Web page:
Here are some facts on the U.S. war on poverty. Most of these facts are taken from this paper here.
–The U.S. currently spends more than $1 trillion per year on anti-poverty programs. This is more than we spend on Defense.
–The U.S. has spent more than $15 trillion since the “war on poverty” was declared in the 1960s, yet the poverty rate is only slightly lower than it was then.
–There are 126 federal programs dedicated to the “war on poverty.”
–Spending on anti-poverty programs has skyrocketed during the Obama administration, yet the poverty rate is increasing.
The United States spends about $60,000 per three-person family on anti-poverty programs. You are reading the graph below correctly: we spend more than three times the poverty threshold on anti-poverty programs per family, yet poverty is increasing.
Just to re-emphasize the point, take a look at this graph on anti-poverty spending. Yes, this is in constant dollars. Next time somebody says we don’t spend enough on welfare programs or blathers on about “equality,” you may want to show him this graph. How can anybody in his right mind think we are not spending enough on anti-poverty programs?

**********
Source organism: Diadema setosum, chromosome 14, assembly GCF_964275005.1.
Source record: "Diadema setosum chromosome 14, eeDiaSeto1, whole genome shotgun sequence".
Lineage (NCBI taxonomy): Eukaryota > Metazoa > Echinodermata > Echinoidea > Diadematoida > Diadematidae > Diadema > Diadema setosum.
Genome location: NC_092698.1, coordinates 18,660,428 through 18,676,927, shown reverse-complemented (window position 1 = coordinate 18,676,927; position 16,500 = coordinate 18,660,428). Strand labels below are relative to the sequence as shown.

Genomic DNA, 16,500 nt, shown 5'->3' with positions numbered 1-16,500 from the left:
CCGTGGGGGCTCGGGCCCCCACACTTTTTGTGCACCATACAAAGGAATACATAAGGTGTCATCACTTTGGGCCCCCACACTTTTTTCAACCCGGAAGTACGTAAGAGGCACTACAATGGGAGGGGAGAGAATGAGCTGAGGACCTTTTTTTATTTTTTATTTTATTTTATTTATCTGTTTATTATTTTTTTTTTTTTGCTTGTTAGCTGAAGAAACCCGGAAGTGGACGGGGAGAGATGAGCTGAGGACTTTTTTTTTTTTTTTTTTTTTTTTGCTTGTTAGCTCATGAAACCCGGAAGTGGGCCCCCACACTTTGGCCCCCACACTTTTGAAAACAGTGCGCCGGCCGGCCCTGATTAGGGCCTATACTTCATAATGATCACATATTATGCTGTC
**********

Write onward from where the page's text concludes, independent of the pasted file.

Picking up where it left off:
So, what are the solutions?
1)Send welfare programs to the states. This is what welfare reform in the 1990s did, and you will see from the first graph above, that the poverty rate plummeted as states experimented with new programs.
2)Emphasize economic growth. The poverty rate falls when the economy grows and it increases when the economy slows or goes into recession. Look at the first graph. The economy was growing strongly in the late 1980s and late 1990s, and the poverty rate went down.
3)Emphasize private anti-poverty programs and de-emphasize government solutions. The poverty rate decreases when people see charity as a temporary program to help people get back on their feet. A dependent entitlement society creates a generation of people unable to support themselves.